Intel's $300 Million Diversity Plan Looks Impossible - InformationWeek

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1/7/2015
01:00 PM
David Wagner
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Intel's $300 Million Diversity Plan Looks Impossible

Intel's goal of having a culturally representative workforce in place by 2020 is laudable. But given the challenges that must be overcome, it seems unlikely.

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My apologies if I'm not giving Intel enough credit or I've just grown too cynical, but my internal alarm bells just went off in a big way. Intel's CEO, Brian Krzanich, took to the podium as a keynote speaker at this year's CES and pledged $300 million to make Intel a culturally diverse workplace. Krzanich says the company's workforce will be culturally representative by 2020 and he will work to ensure a pipeline of talent to keep it that way.

First, let me say that I think this idea is wonderful. If, in 2020, Intel has achieved its goal, I will happily apologize (actually I'd settle for even a marked improvement), and I will be the first to celebrate its success.

But it seems to me that one of two things is true about this initiative -- either it is wildly naïve, or it is not intended to be anything more than marketing.

[Advice for women aspiring to STEM careers: 'Why Not'?: Power Phrase For Women In Tech.]

Let's look at Intel's current diversity in one major category: women. As of 2013, Intel employed a little more than 100,000 people -- for the sake of easy numbers, let's say 100,000. Of that group, 24% are women (that's 24,000 if you don't feel like doing the math).

To have women reach "full representation" in the workforce by 2020, Intel could do one of a few things:

A) It could fire 52,000 men and keep the 24,000 women it has.

B) It could fire 26,000 men and replace them with 26,000 women.

C) It could hire about 50,000 women and keep all the men on staff.

D) It could do some combination of the above.

I think we can clearly see that options A and B are out. The seismic shift -- not to mention the brain drain and institutional memory loss -- would be too great. Option C would be wonderful if Intel could grow its business fast enough to bring on that many additional people. Intel is growing, but is it growing that fast?

Clearly, Intel is going to try some combination of attrition of men, fine-tuned removal of underperformers, and hiring more women. But is attrition enough? Intel says it will make hiring more women part of the salary structure of its managers. Even with that, though, it's difficult to believe five years of attrition and hiring the most qualified women around is really going to reverse the trend.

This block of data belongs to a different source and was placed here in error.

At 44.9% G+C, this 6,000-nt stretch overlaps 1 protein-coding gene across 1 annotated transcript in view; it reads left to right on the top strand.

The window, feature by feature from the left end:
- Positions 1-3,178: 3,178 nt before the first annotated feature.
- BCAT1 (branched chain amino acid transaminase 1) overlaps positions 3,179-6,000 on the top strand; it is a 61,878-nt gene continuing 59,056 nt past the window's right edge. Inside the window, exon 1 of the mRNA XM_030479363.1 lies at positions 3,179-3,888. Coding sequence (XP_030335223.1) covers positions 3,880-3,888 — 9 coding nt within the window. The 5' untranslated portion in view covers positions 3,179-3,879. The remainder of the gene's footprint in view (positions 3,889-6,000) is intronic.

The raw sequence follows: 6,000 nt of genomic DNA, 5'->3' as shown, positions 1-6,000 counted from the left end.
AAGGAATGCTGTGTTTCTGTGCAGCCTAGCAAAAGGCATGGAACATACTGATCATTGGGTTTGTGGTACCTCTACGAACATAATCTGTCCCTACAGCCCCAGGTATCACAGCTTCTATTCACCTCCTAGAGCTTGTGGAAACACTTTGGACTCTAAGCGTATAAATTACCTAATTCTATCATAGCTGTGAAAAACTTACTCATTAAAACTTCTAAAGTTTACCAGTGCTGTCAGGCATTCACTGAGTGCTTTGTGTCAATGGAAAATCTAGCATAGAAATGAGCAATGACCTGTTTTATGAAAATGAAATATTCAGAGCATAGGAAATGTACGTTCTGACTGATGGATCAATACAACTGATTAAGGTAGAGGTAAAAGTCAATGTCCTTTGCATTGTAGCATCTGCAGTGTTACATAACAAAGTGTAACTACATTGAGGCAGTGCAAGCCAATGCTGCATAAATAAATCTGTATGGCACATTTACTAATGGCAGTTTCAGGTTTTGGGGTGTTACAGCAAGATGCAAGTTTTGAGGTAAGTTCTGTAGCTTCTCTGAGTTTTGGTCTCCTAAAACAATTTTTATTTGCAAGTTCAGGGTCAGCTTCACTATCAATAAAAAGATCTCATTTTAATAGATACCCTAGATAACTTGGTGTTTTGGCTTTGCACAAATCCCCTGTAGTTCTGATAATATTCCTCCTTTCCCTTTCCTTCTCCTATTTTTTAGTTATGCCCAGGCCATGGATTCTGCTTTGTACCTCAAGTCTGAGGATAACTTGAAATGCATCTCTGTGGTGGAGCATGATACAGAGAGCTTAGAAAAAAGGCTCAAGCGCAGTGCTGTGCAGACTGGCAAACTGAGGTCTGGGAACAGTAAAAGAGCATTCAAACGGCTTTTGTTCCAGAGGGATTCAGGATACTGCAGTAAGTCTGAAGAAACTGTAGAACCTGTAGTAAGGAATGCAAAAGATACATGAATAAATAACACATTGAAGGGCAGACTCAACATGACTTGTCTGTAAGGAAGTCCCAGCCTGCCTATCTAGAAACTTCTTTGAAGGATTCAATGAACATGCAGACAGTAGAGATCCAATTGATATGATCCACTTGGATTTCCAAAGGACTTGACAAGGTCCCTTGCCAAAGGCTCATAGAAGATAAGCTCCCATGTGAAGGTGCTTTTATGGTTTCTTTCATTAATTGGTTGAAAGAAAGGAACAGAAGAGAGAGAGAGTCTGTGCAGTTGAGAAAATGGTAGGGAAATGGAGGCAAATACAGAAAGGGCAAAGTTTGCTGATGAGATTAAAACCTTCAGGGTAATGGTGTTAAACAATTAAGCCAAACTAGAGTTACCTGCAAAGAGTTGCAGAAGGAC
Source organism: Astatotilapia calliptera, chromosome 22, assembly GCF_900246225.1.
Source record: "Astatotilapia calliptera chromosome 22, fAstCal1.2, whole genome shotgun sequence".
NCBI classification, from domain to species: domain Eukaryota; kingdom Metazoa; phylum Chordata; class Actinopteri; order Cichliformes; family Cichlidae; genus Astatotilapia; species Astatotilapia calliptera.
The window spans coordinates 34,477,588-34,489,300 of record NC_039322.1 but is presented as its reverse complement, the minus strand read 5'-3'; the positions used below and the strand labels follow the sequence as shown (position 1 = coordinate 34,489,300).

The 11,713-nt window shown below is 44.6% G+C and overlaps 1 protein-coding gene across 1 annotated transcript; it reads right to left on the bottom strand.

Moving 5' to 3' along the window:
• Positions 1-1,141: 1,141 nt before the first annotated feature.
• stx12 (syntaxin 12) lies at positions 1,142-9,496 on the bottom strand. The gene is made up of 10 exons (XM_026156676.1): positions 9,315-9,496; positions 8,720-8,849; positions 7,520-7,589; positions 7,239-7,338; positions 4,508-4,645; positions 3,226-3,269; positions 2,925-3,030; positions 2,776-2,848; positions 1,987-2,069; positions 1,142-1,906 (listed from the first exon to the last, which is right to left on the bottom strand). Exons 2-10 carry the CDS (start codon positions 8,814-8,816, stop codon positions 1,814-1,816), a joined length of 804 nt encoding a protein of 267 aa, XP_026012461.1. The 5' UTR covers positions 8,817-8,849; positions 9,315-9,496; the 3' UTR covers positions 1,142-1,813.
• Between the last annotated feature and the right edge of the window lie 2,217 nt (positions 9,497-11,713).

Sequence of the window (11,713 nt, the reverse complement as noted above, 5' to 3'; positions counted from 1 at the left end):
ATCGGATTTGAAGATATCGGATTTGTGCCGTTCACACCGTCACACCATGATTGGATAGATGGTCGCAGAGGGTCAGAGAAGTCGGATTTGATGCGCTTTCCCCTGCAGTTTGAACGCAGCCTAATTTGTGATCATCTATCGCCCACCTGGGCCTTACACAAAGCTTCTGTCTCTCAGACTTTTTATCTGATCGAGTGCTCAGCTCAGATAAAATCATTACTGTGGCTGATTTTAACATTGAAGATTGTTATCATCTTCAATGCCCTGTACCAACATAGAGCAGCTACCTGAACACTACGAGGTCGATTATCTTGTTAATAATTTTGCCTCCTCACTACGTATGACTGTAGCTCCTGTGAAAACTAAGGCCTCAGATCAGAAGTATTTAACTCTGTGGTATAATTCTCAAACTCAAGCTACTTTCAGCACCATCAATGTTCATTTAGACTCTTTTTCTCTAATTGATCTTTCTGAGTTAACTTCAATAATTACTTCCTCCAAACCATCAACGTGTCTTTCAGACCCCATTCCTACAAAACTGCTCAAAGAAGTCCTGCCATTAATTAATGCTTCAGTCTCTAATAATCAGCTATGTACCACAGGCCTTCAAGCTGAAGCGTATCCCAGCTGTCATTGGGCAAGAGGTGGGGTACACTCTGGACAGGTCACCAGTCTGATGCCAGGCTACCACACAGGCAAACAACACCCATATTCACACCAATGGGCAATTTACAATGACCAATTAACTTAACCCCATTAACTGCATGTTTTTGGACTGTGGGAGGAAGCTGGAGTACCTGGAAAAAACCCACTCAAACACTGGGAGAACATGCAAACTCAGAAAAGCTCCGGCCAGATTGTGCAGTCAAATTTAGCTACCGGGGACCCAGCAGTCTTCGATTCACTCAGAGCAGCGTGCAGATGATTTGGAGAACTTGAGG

Intel faces similar problems with minority hiring as well.

Even if Intel could simply hire 50,000 women and culturally diverse candidates, the thing to remember is that there aren't scads of wonderfully qualified, unemployed women and minorities out there. Decades of systematic problems in the technology field have pushed women and minorities into other sectors. Intel's 24% female workforce is only slightly lower than the industry average of 28%. To make that target in 5 years, Intel will presumably need to steal some of the best minority talent from other companies, which are also aspiring to improve diversity. That's an expensive and short-term solution. No doubt Google, Apple, Facebook, and others would be in on the bidding.

Women currently make up 41% of graduates with STEM degrees, but they also leave STEM careers at a rate that's 45 percent higher than men. Instead of making noise about hiring more women, perhaps Intel and other companies should find ways to make women in STEM fields happier so they'll stay.

We know some women exit STEM for family reasons. Something as simple as improving work-life balance could go a long way. Others leave because they don't feel they get sufficient opportunities for career growth. Hiring women is not the same as providing them the same opportunities as men. Gender-based salary imbalances, for example, are a major issue that needs to be addressed.

To be fair, it is clear some of the $300 million Intel plans to spend will go toward fixing some of these long-term problems. The company is partnering with the National Center for Women in Technology, The Feminist Frequency, Rainbow PUSH, and others. It has specifically stated that it must improve the pipeline of talent, and pledges to help fund primary and college education programs. So clearly Intel does get it, at least to a degree.

At the same time, it's fair to ask whether $300 million -- or even $300 billion -- can solve these problems. I simply don't see how Intel could possibly make realistic claims about representative hiring, at least not the way I understand the term. I wish Intel all the luck in the world, but I can't help but think this plan is more about perception than reality. Let's hope the attempt to improve the perception will influence the reality.

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David has been writing on business and technology for over 10 years and was most recently Managing Editor at Enterpriseefficiency.com. Before that he was an Assistant Editor at MIT Sloan Management Review, where he covered a wide range of business topics including IT, ... View Full Bio
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David Wagner
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David Wagner,
User Rank: Strategist
1/7/2015 | 5:38:06 PM
Re: positions?
@soozyg- Glad i could help, and again I hope I'm wrong. But you bring up a good point. When you look at a tech company it is easy to say all the jobs are tech jobs, but probably the majority are in sales, marketing, accounting, etc. It isn't merely about getting those numbers right but getting them right in the engineering departments, too.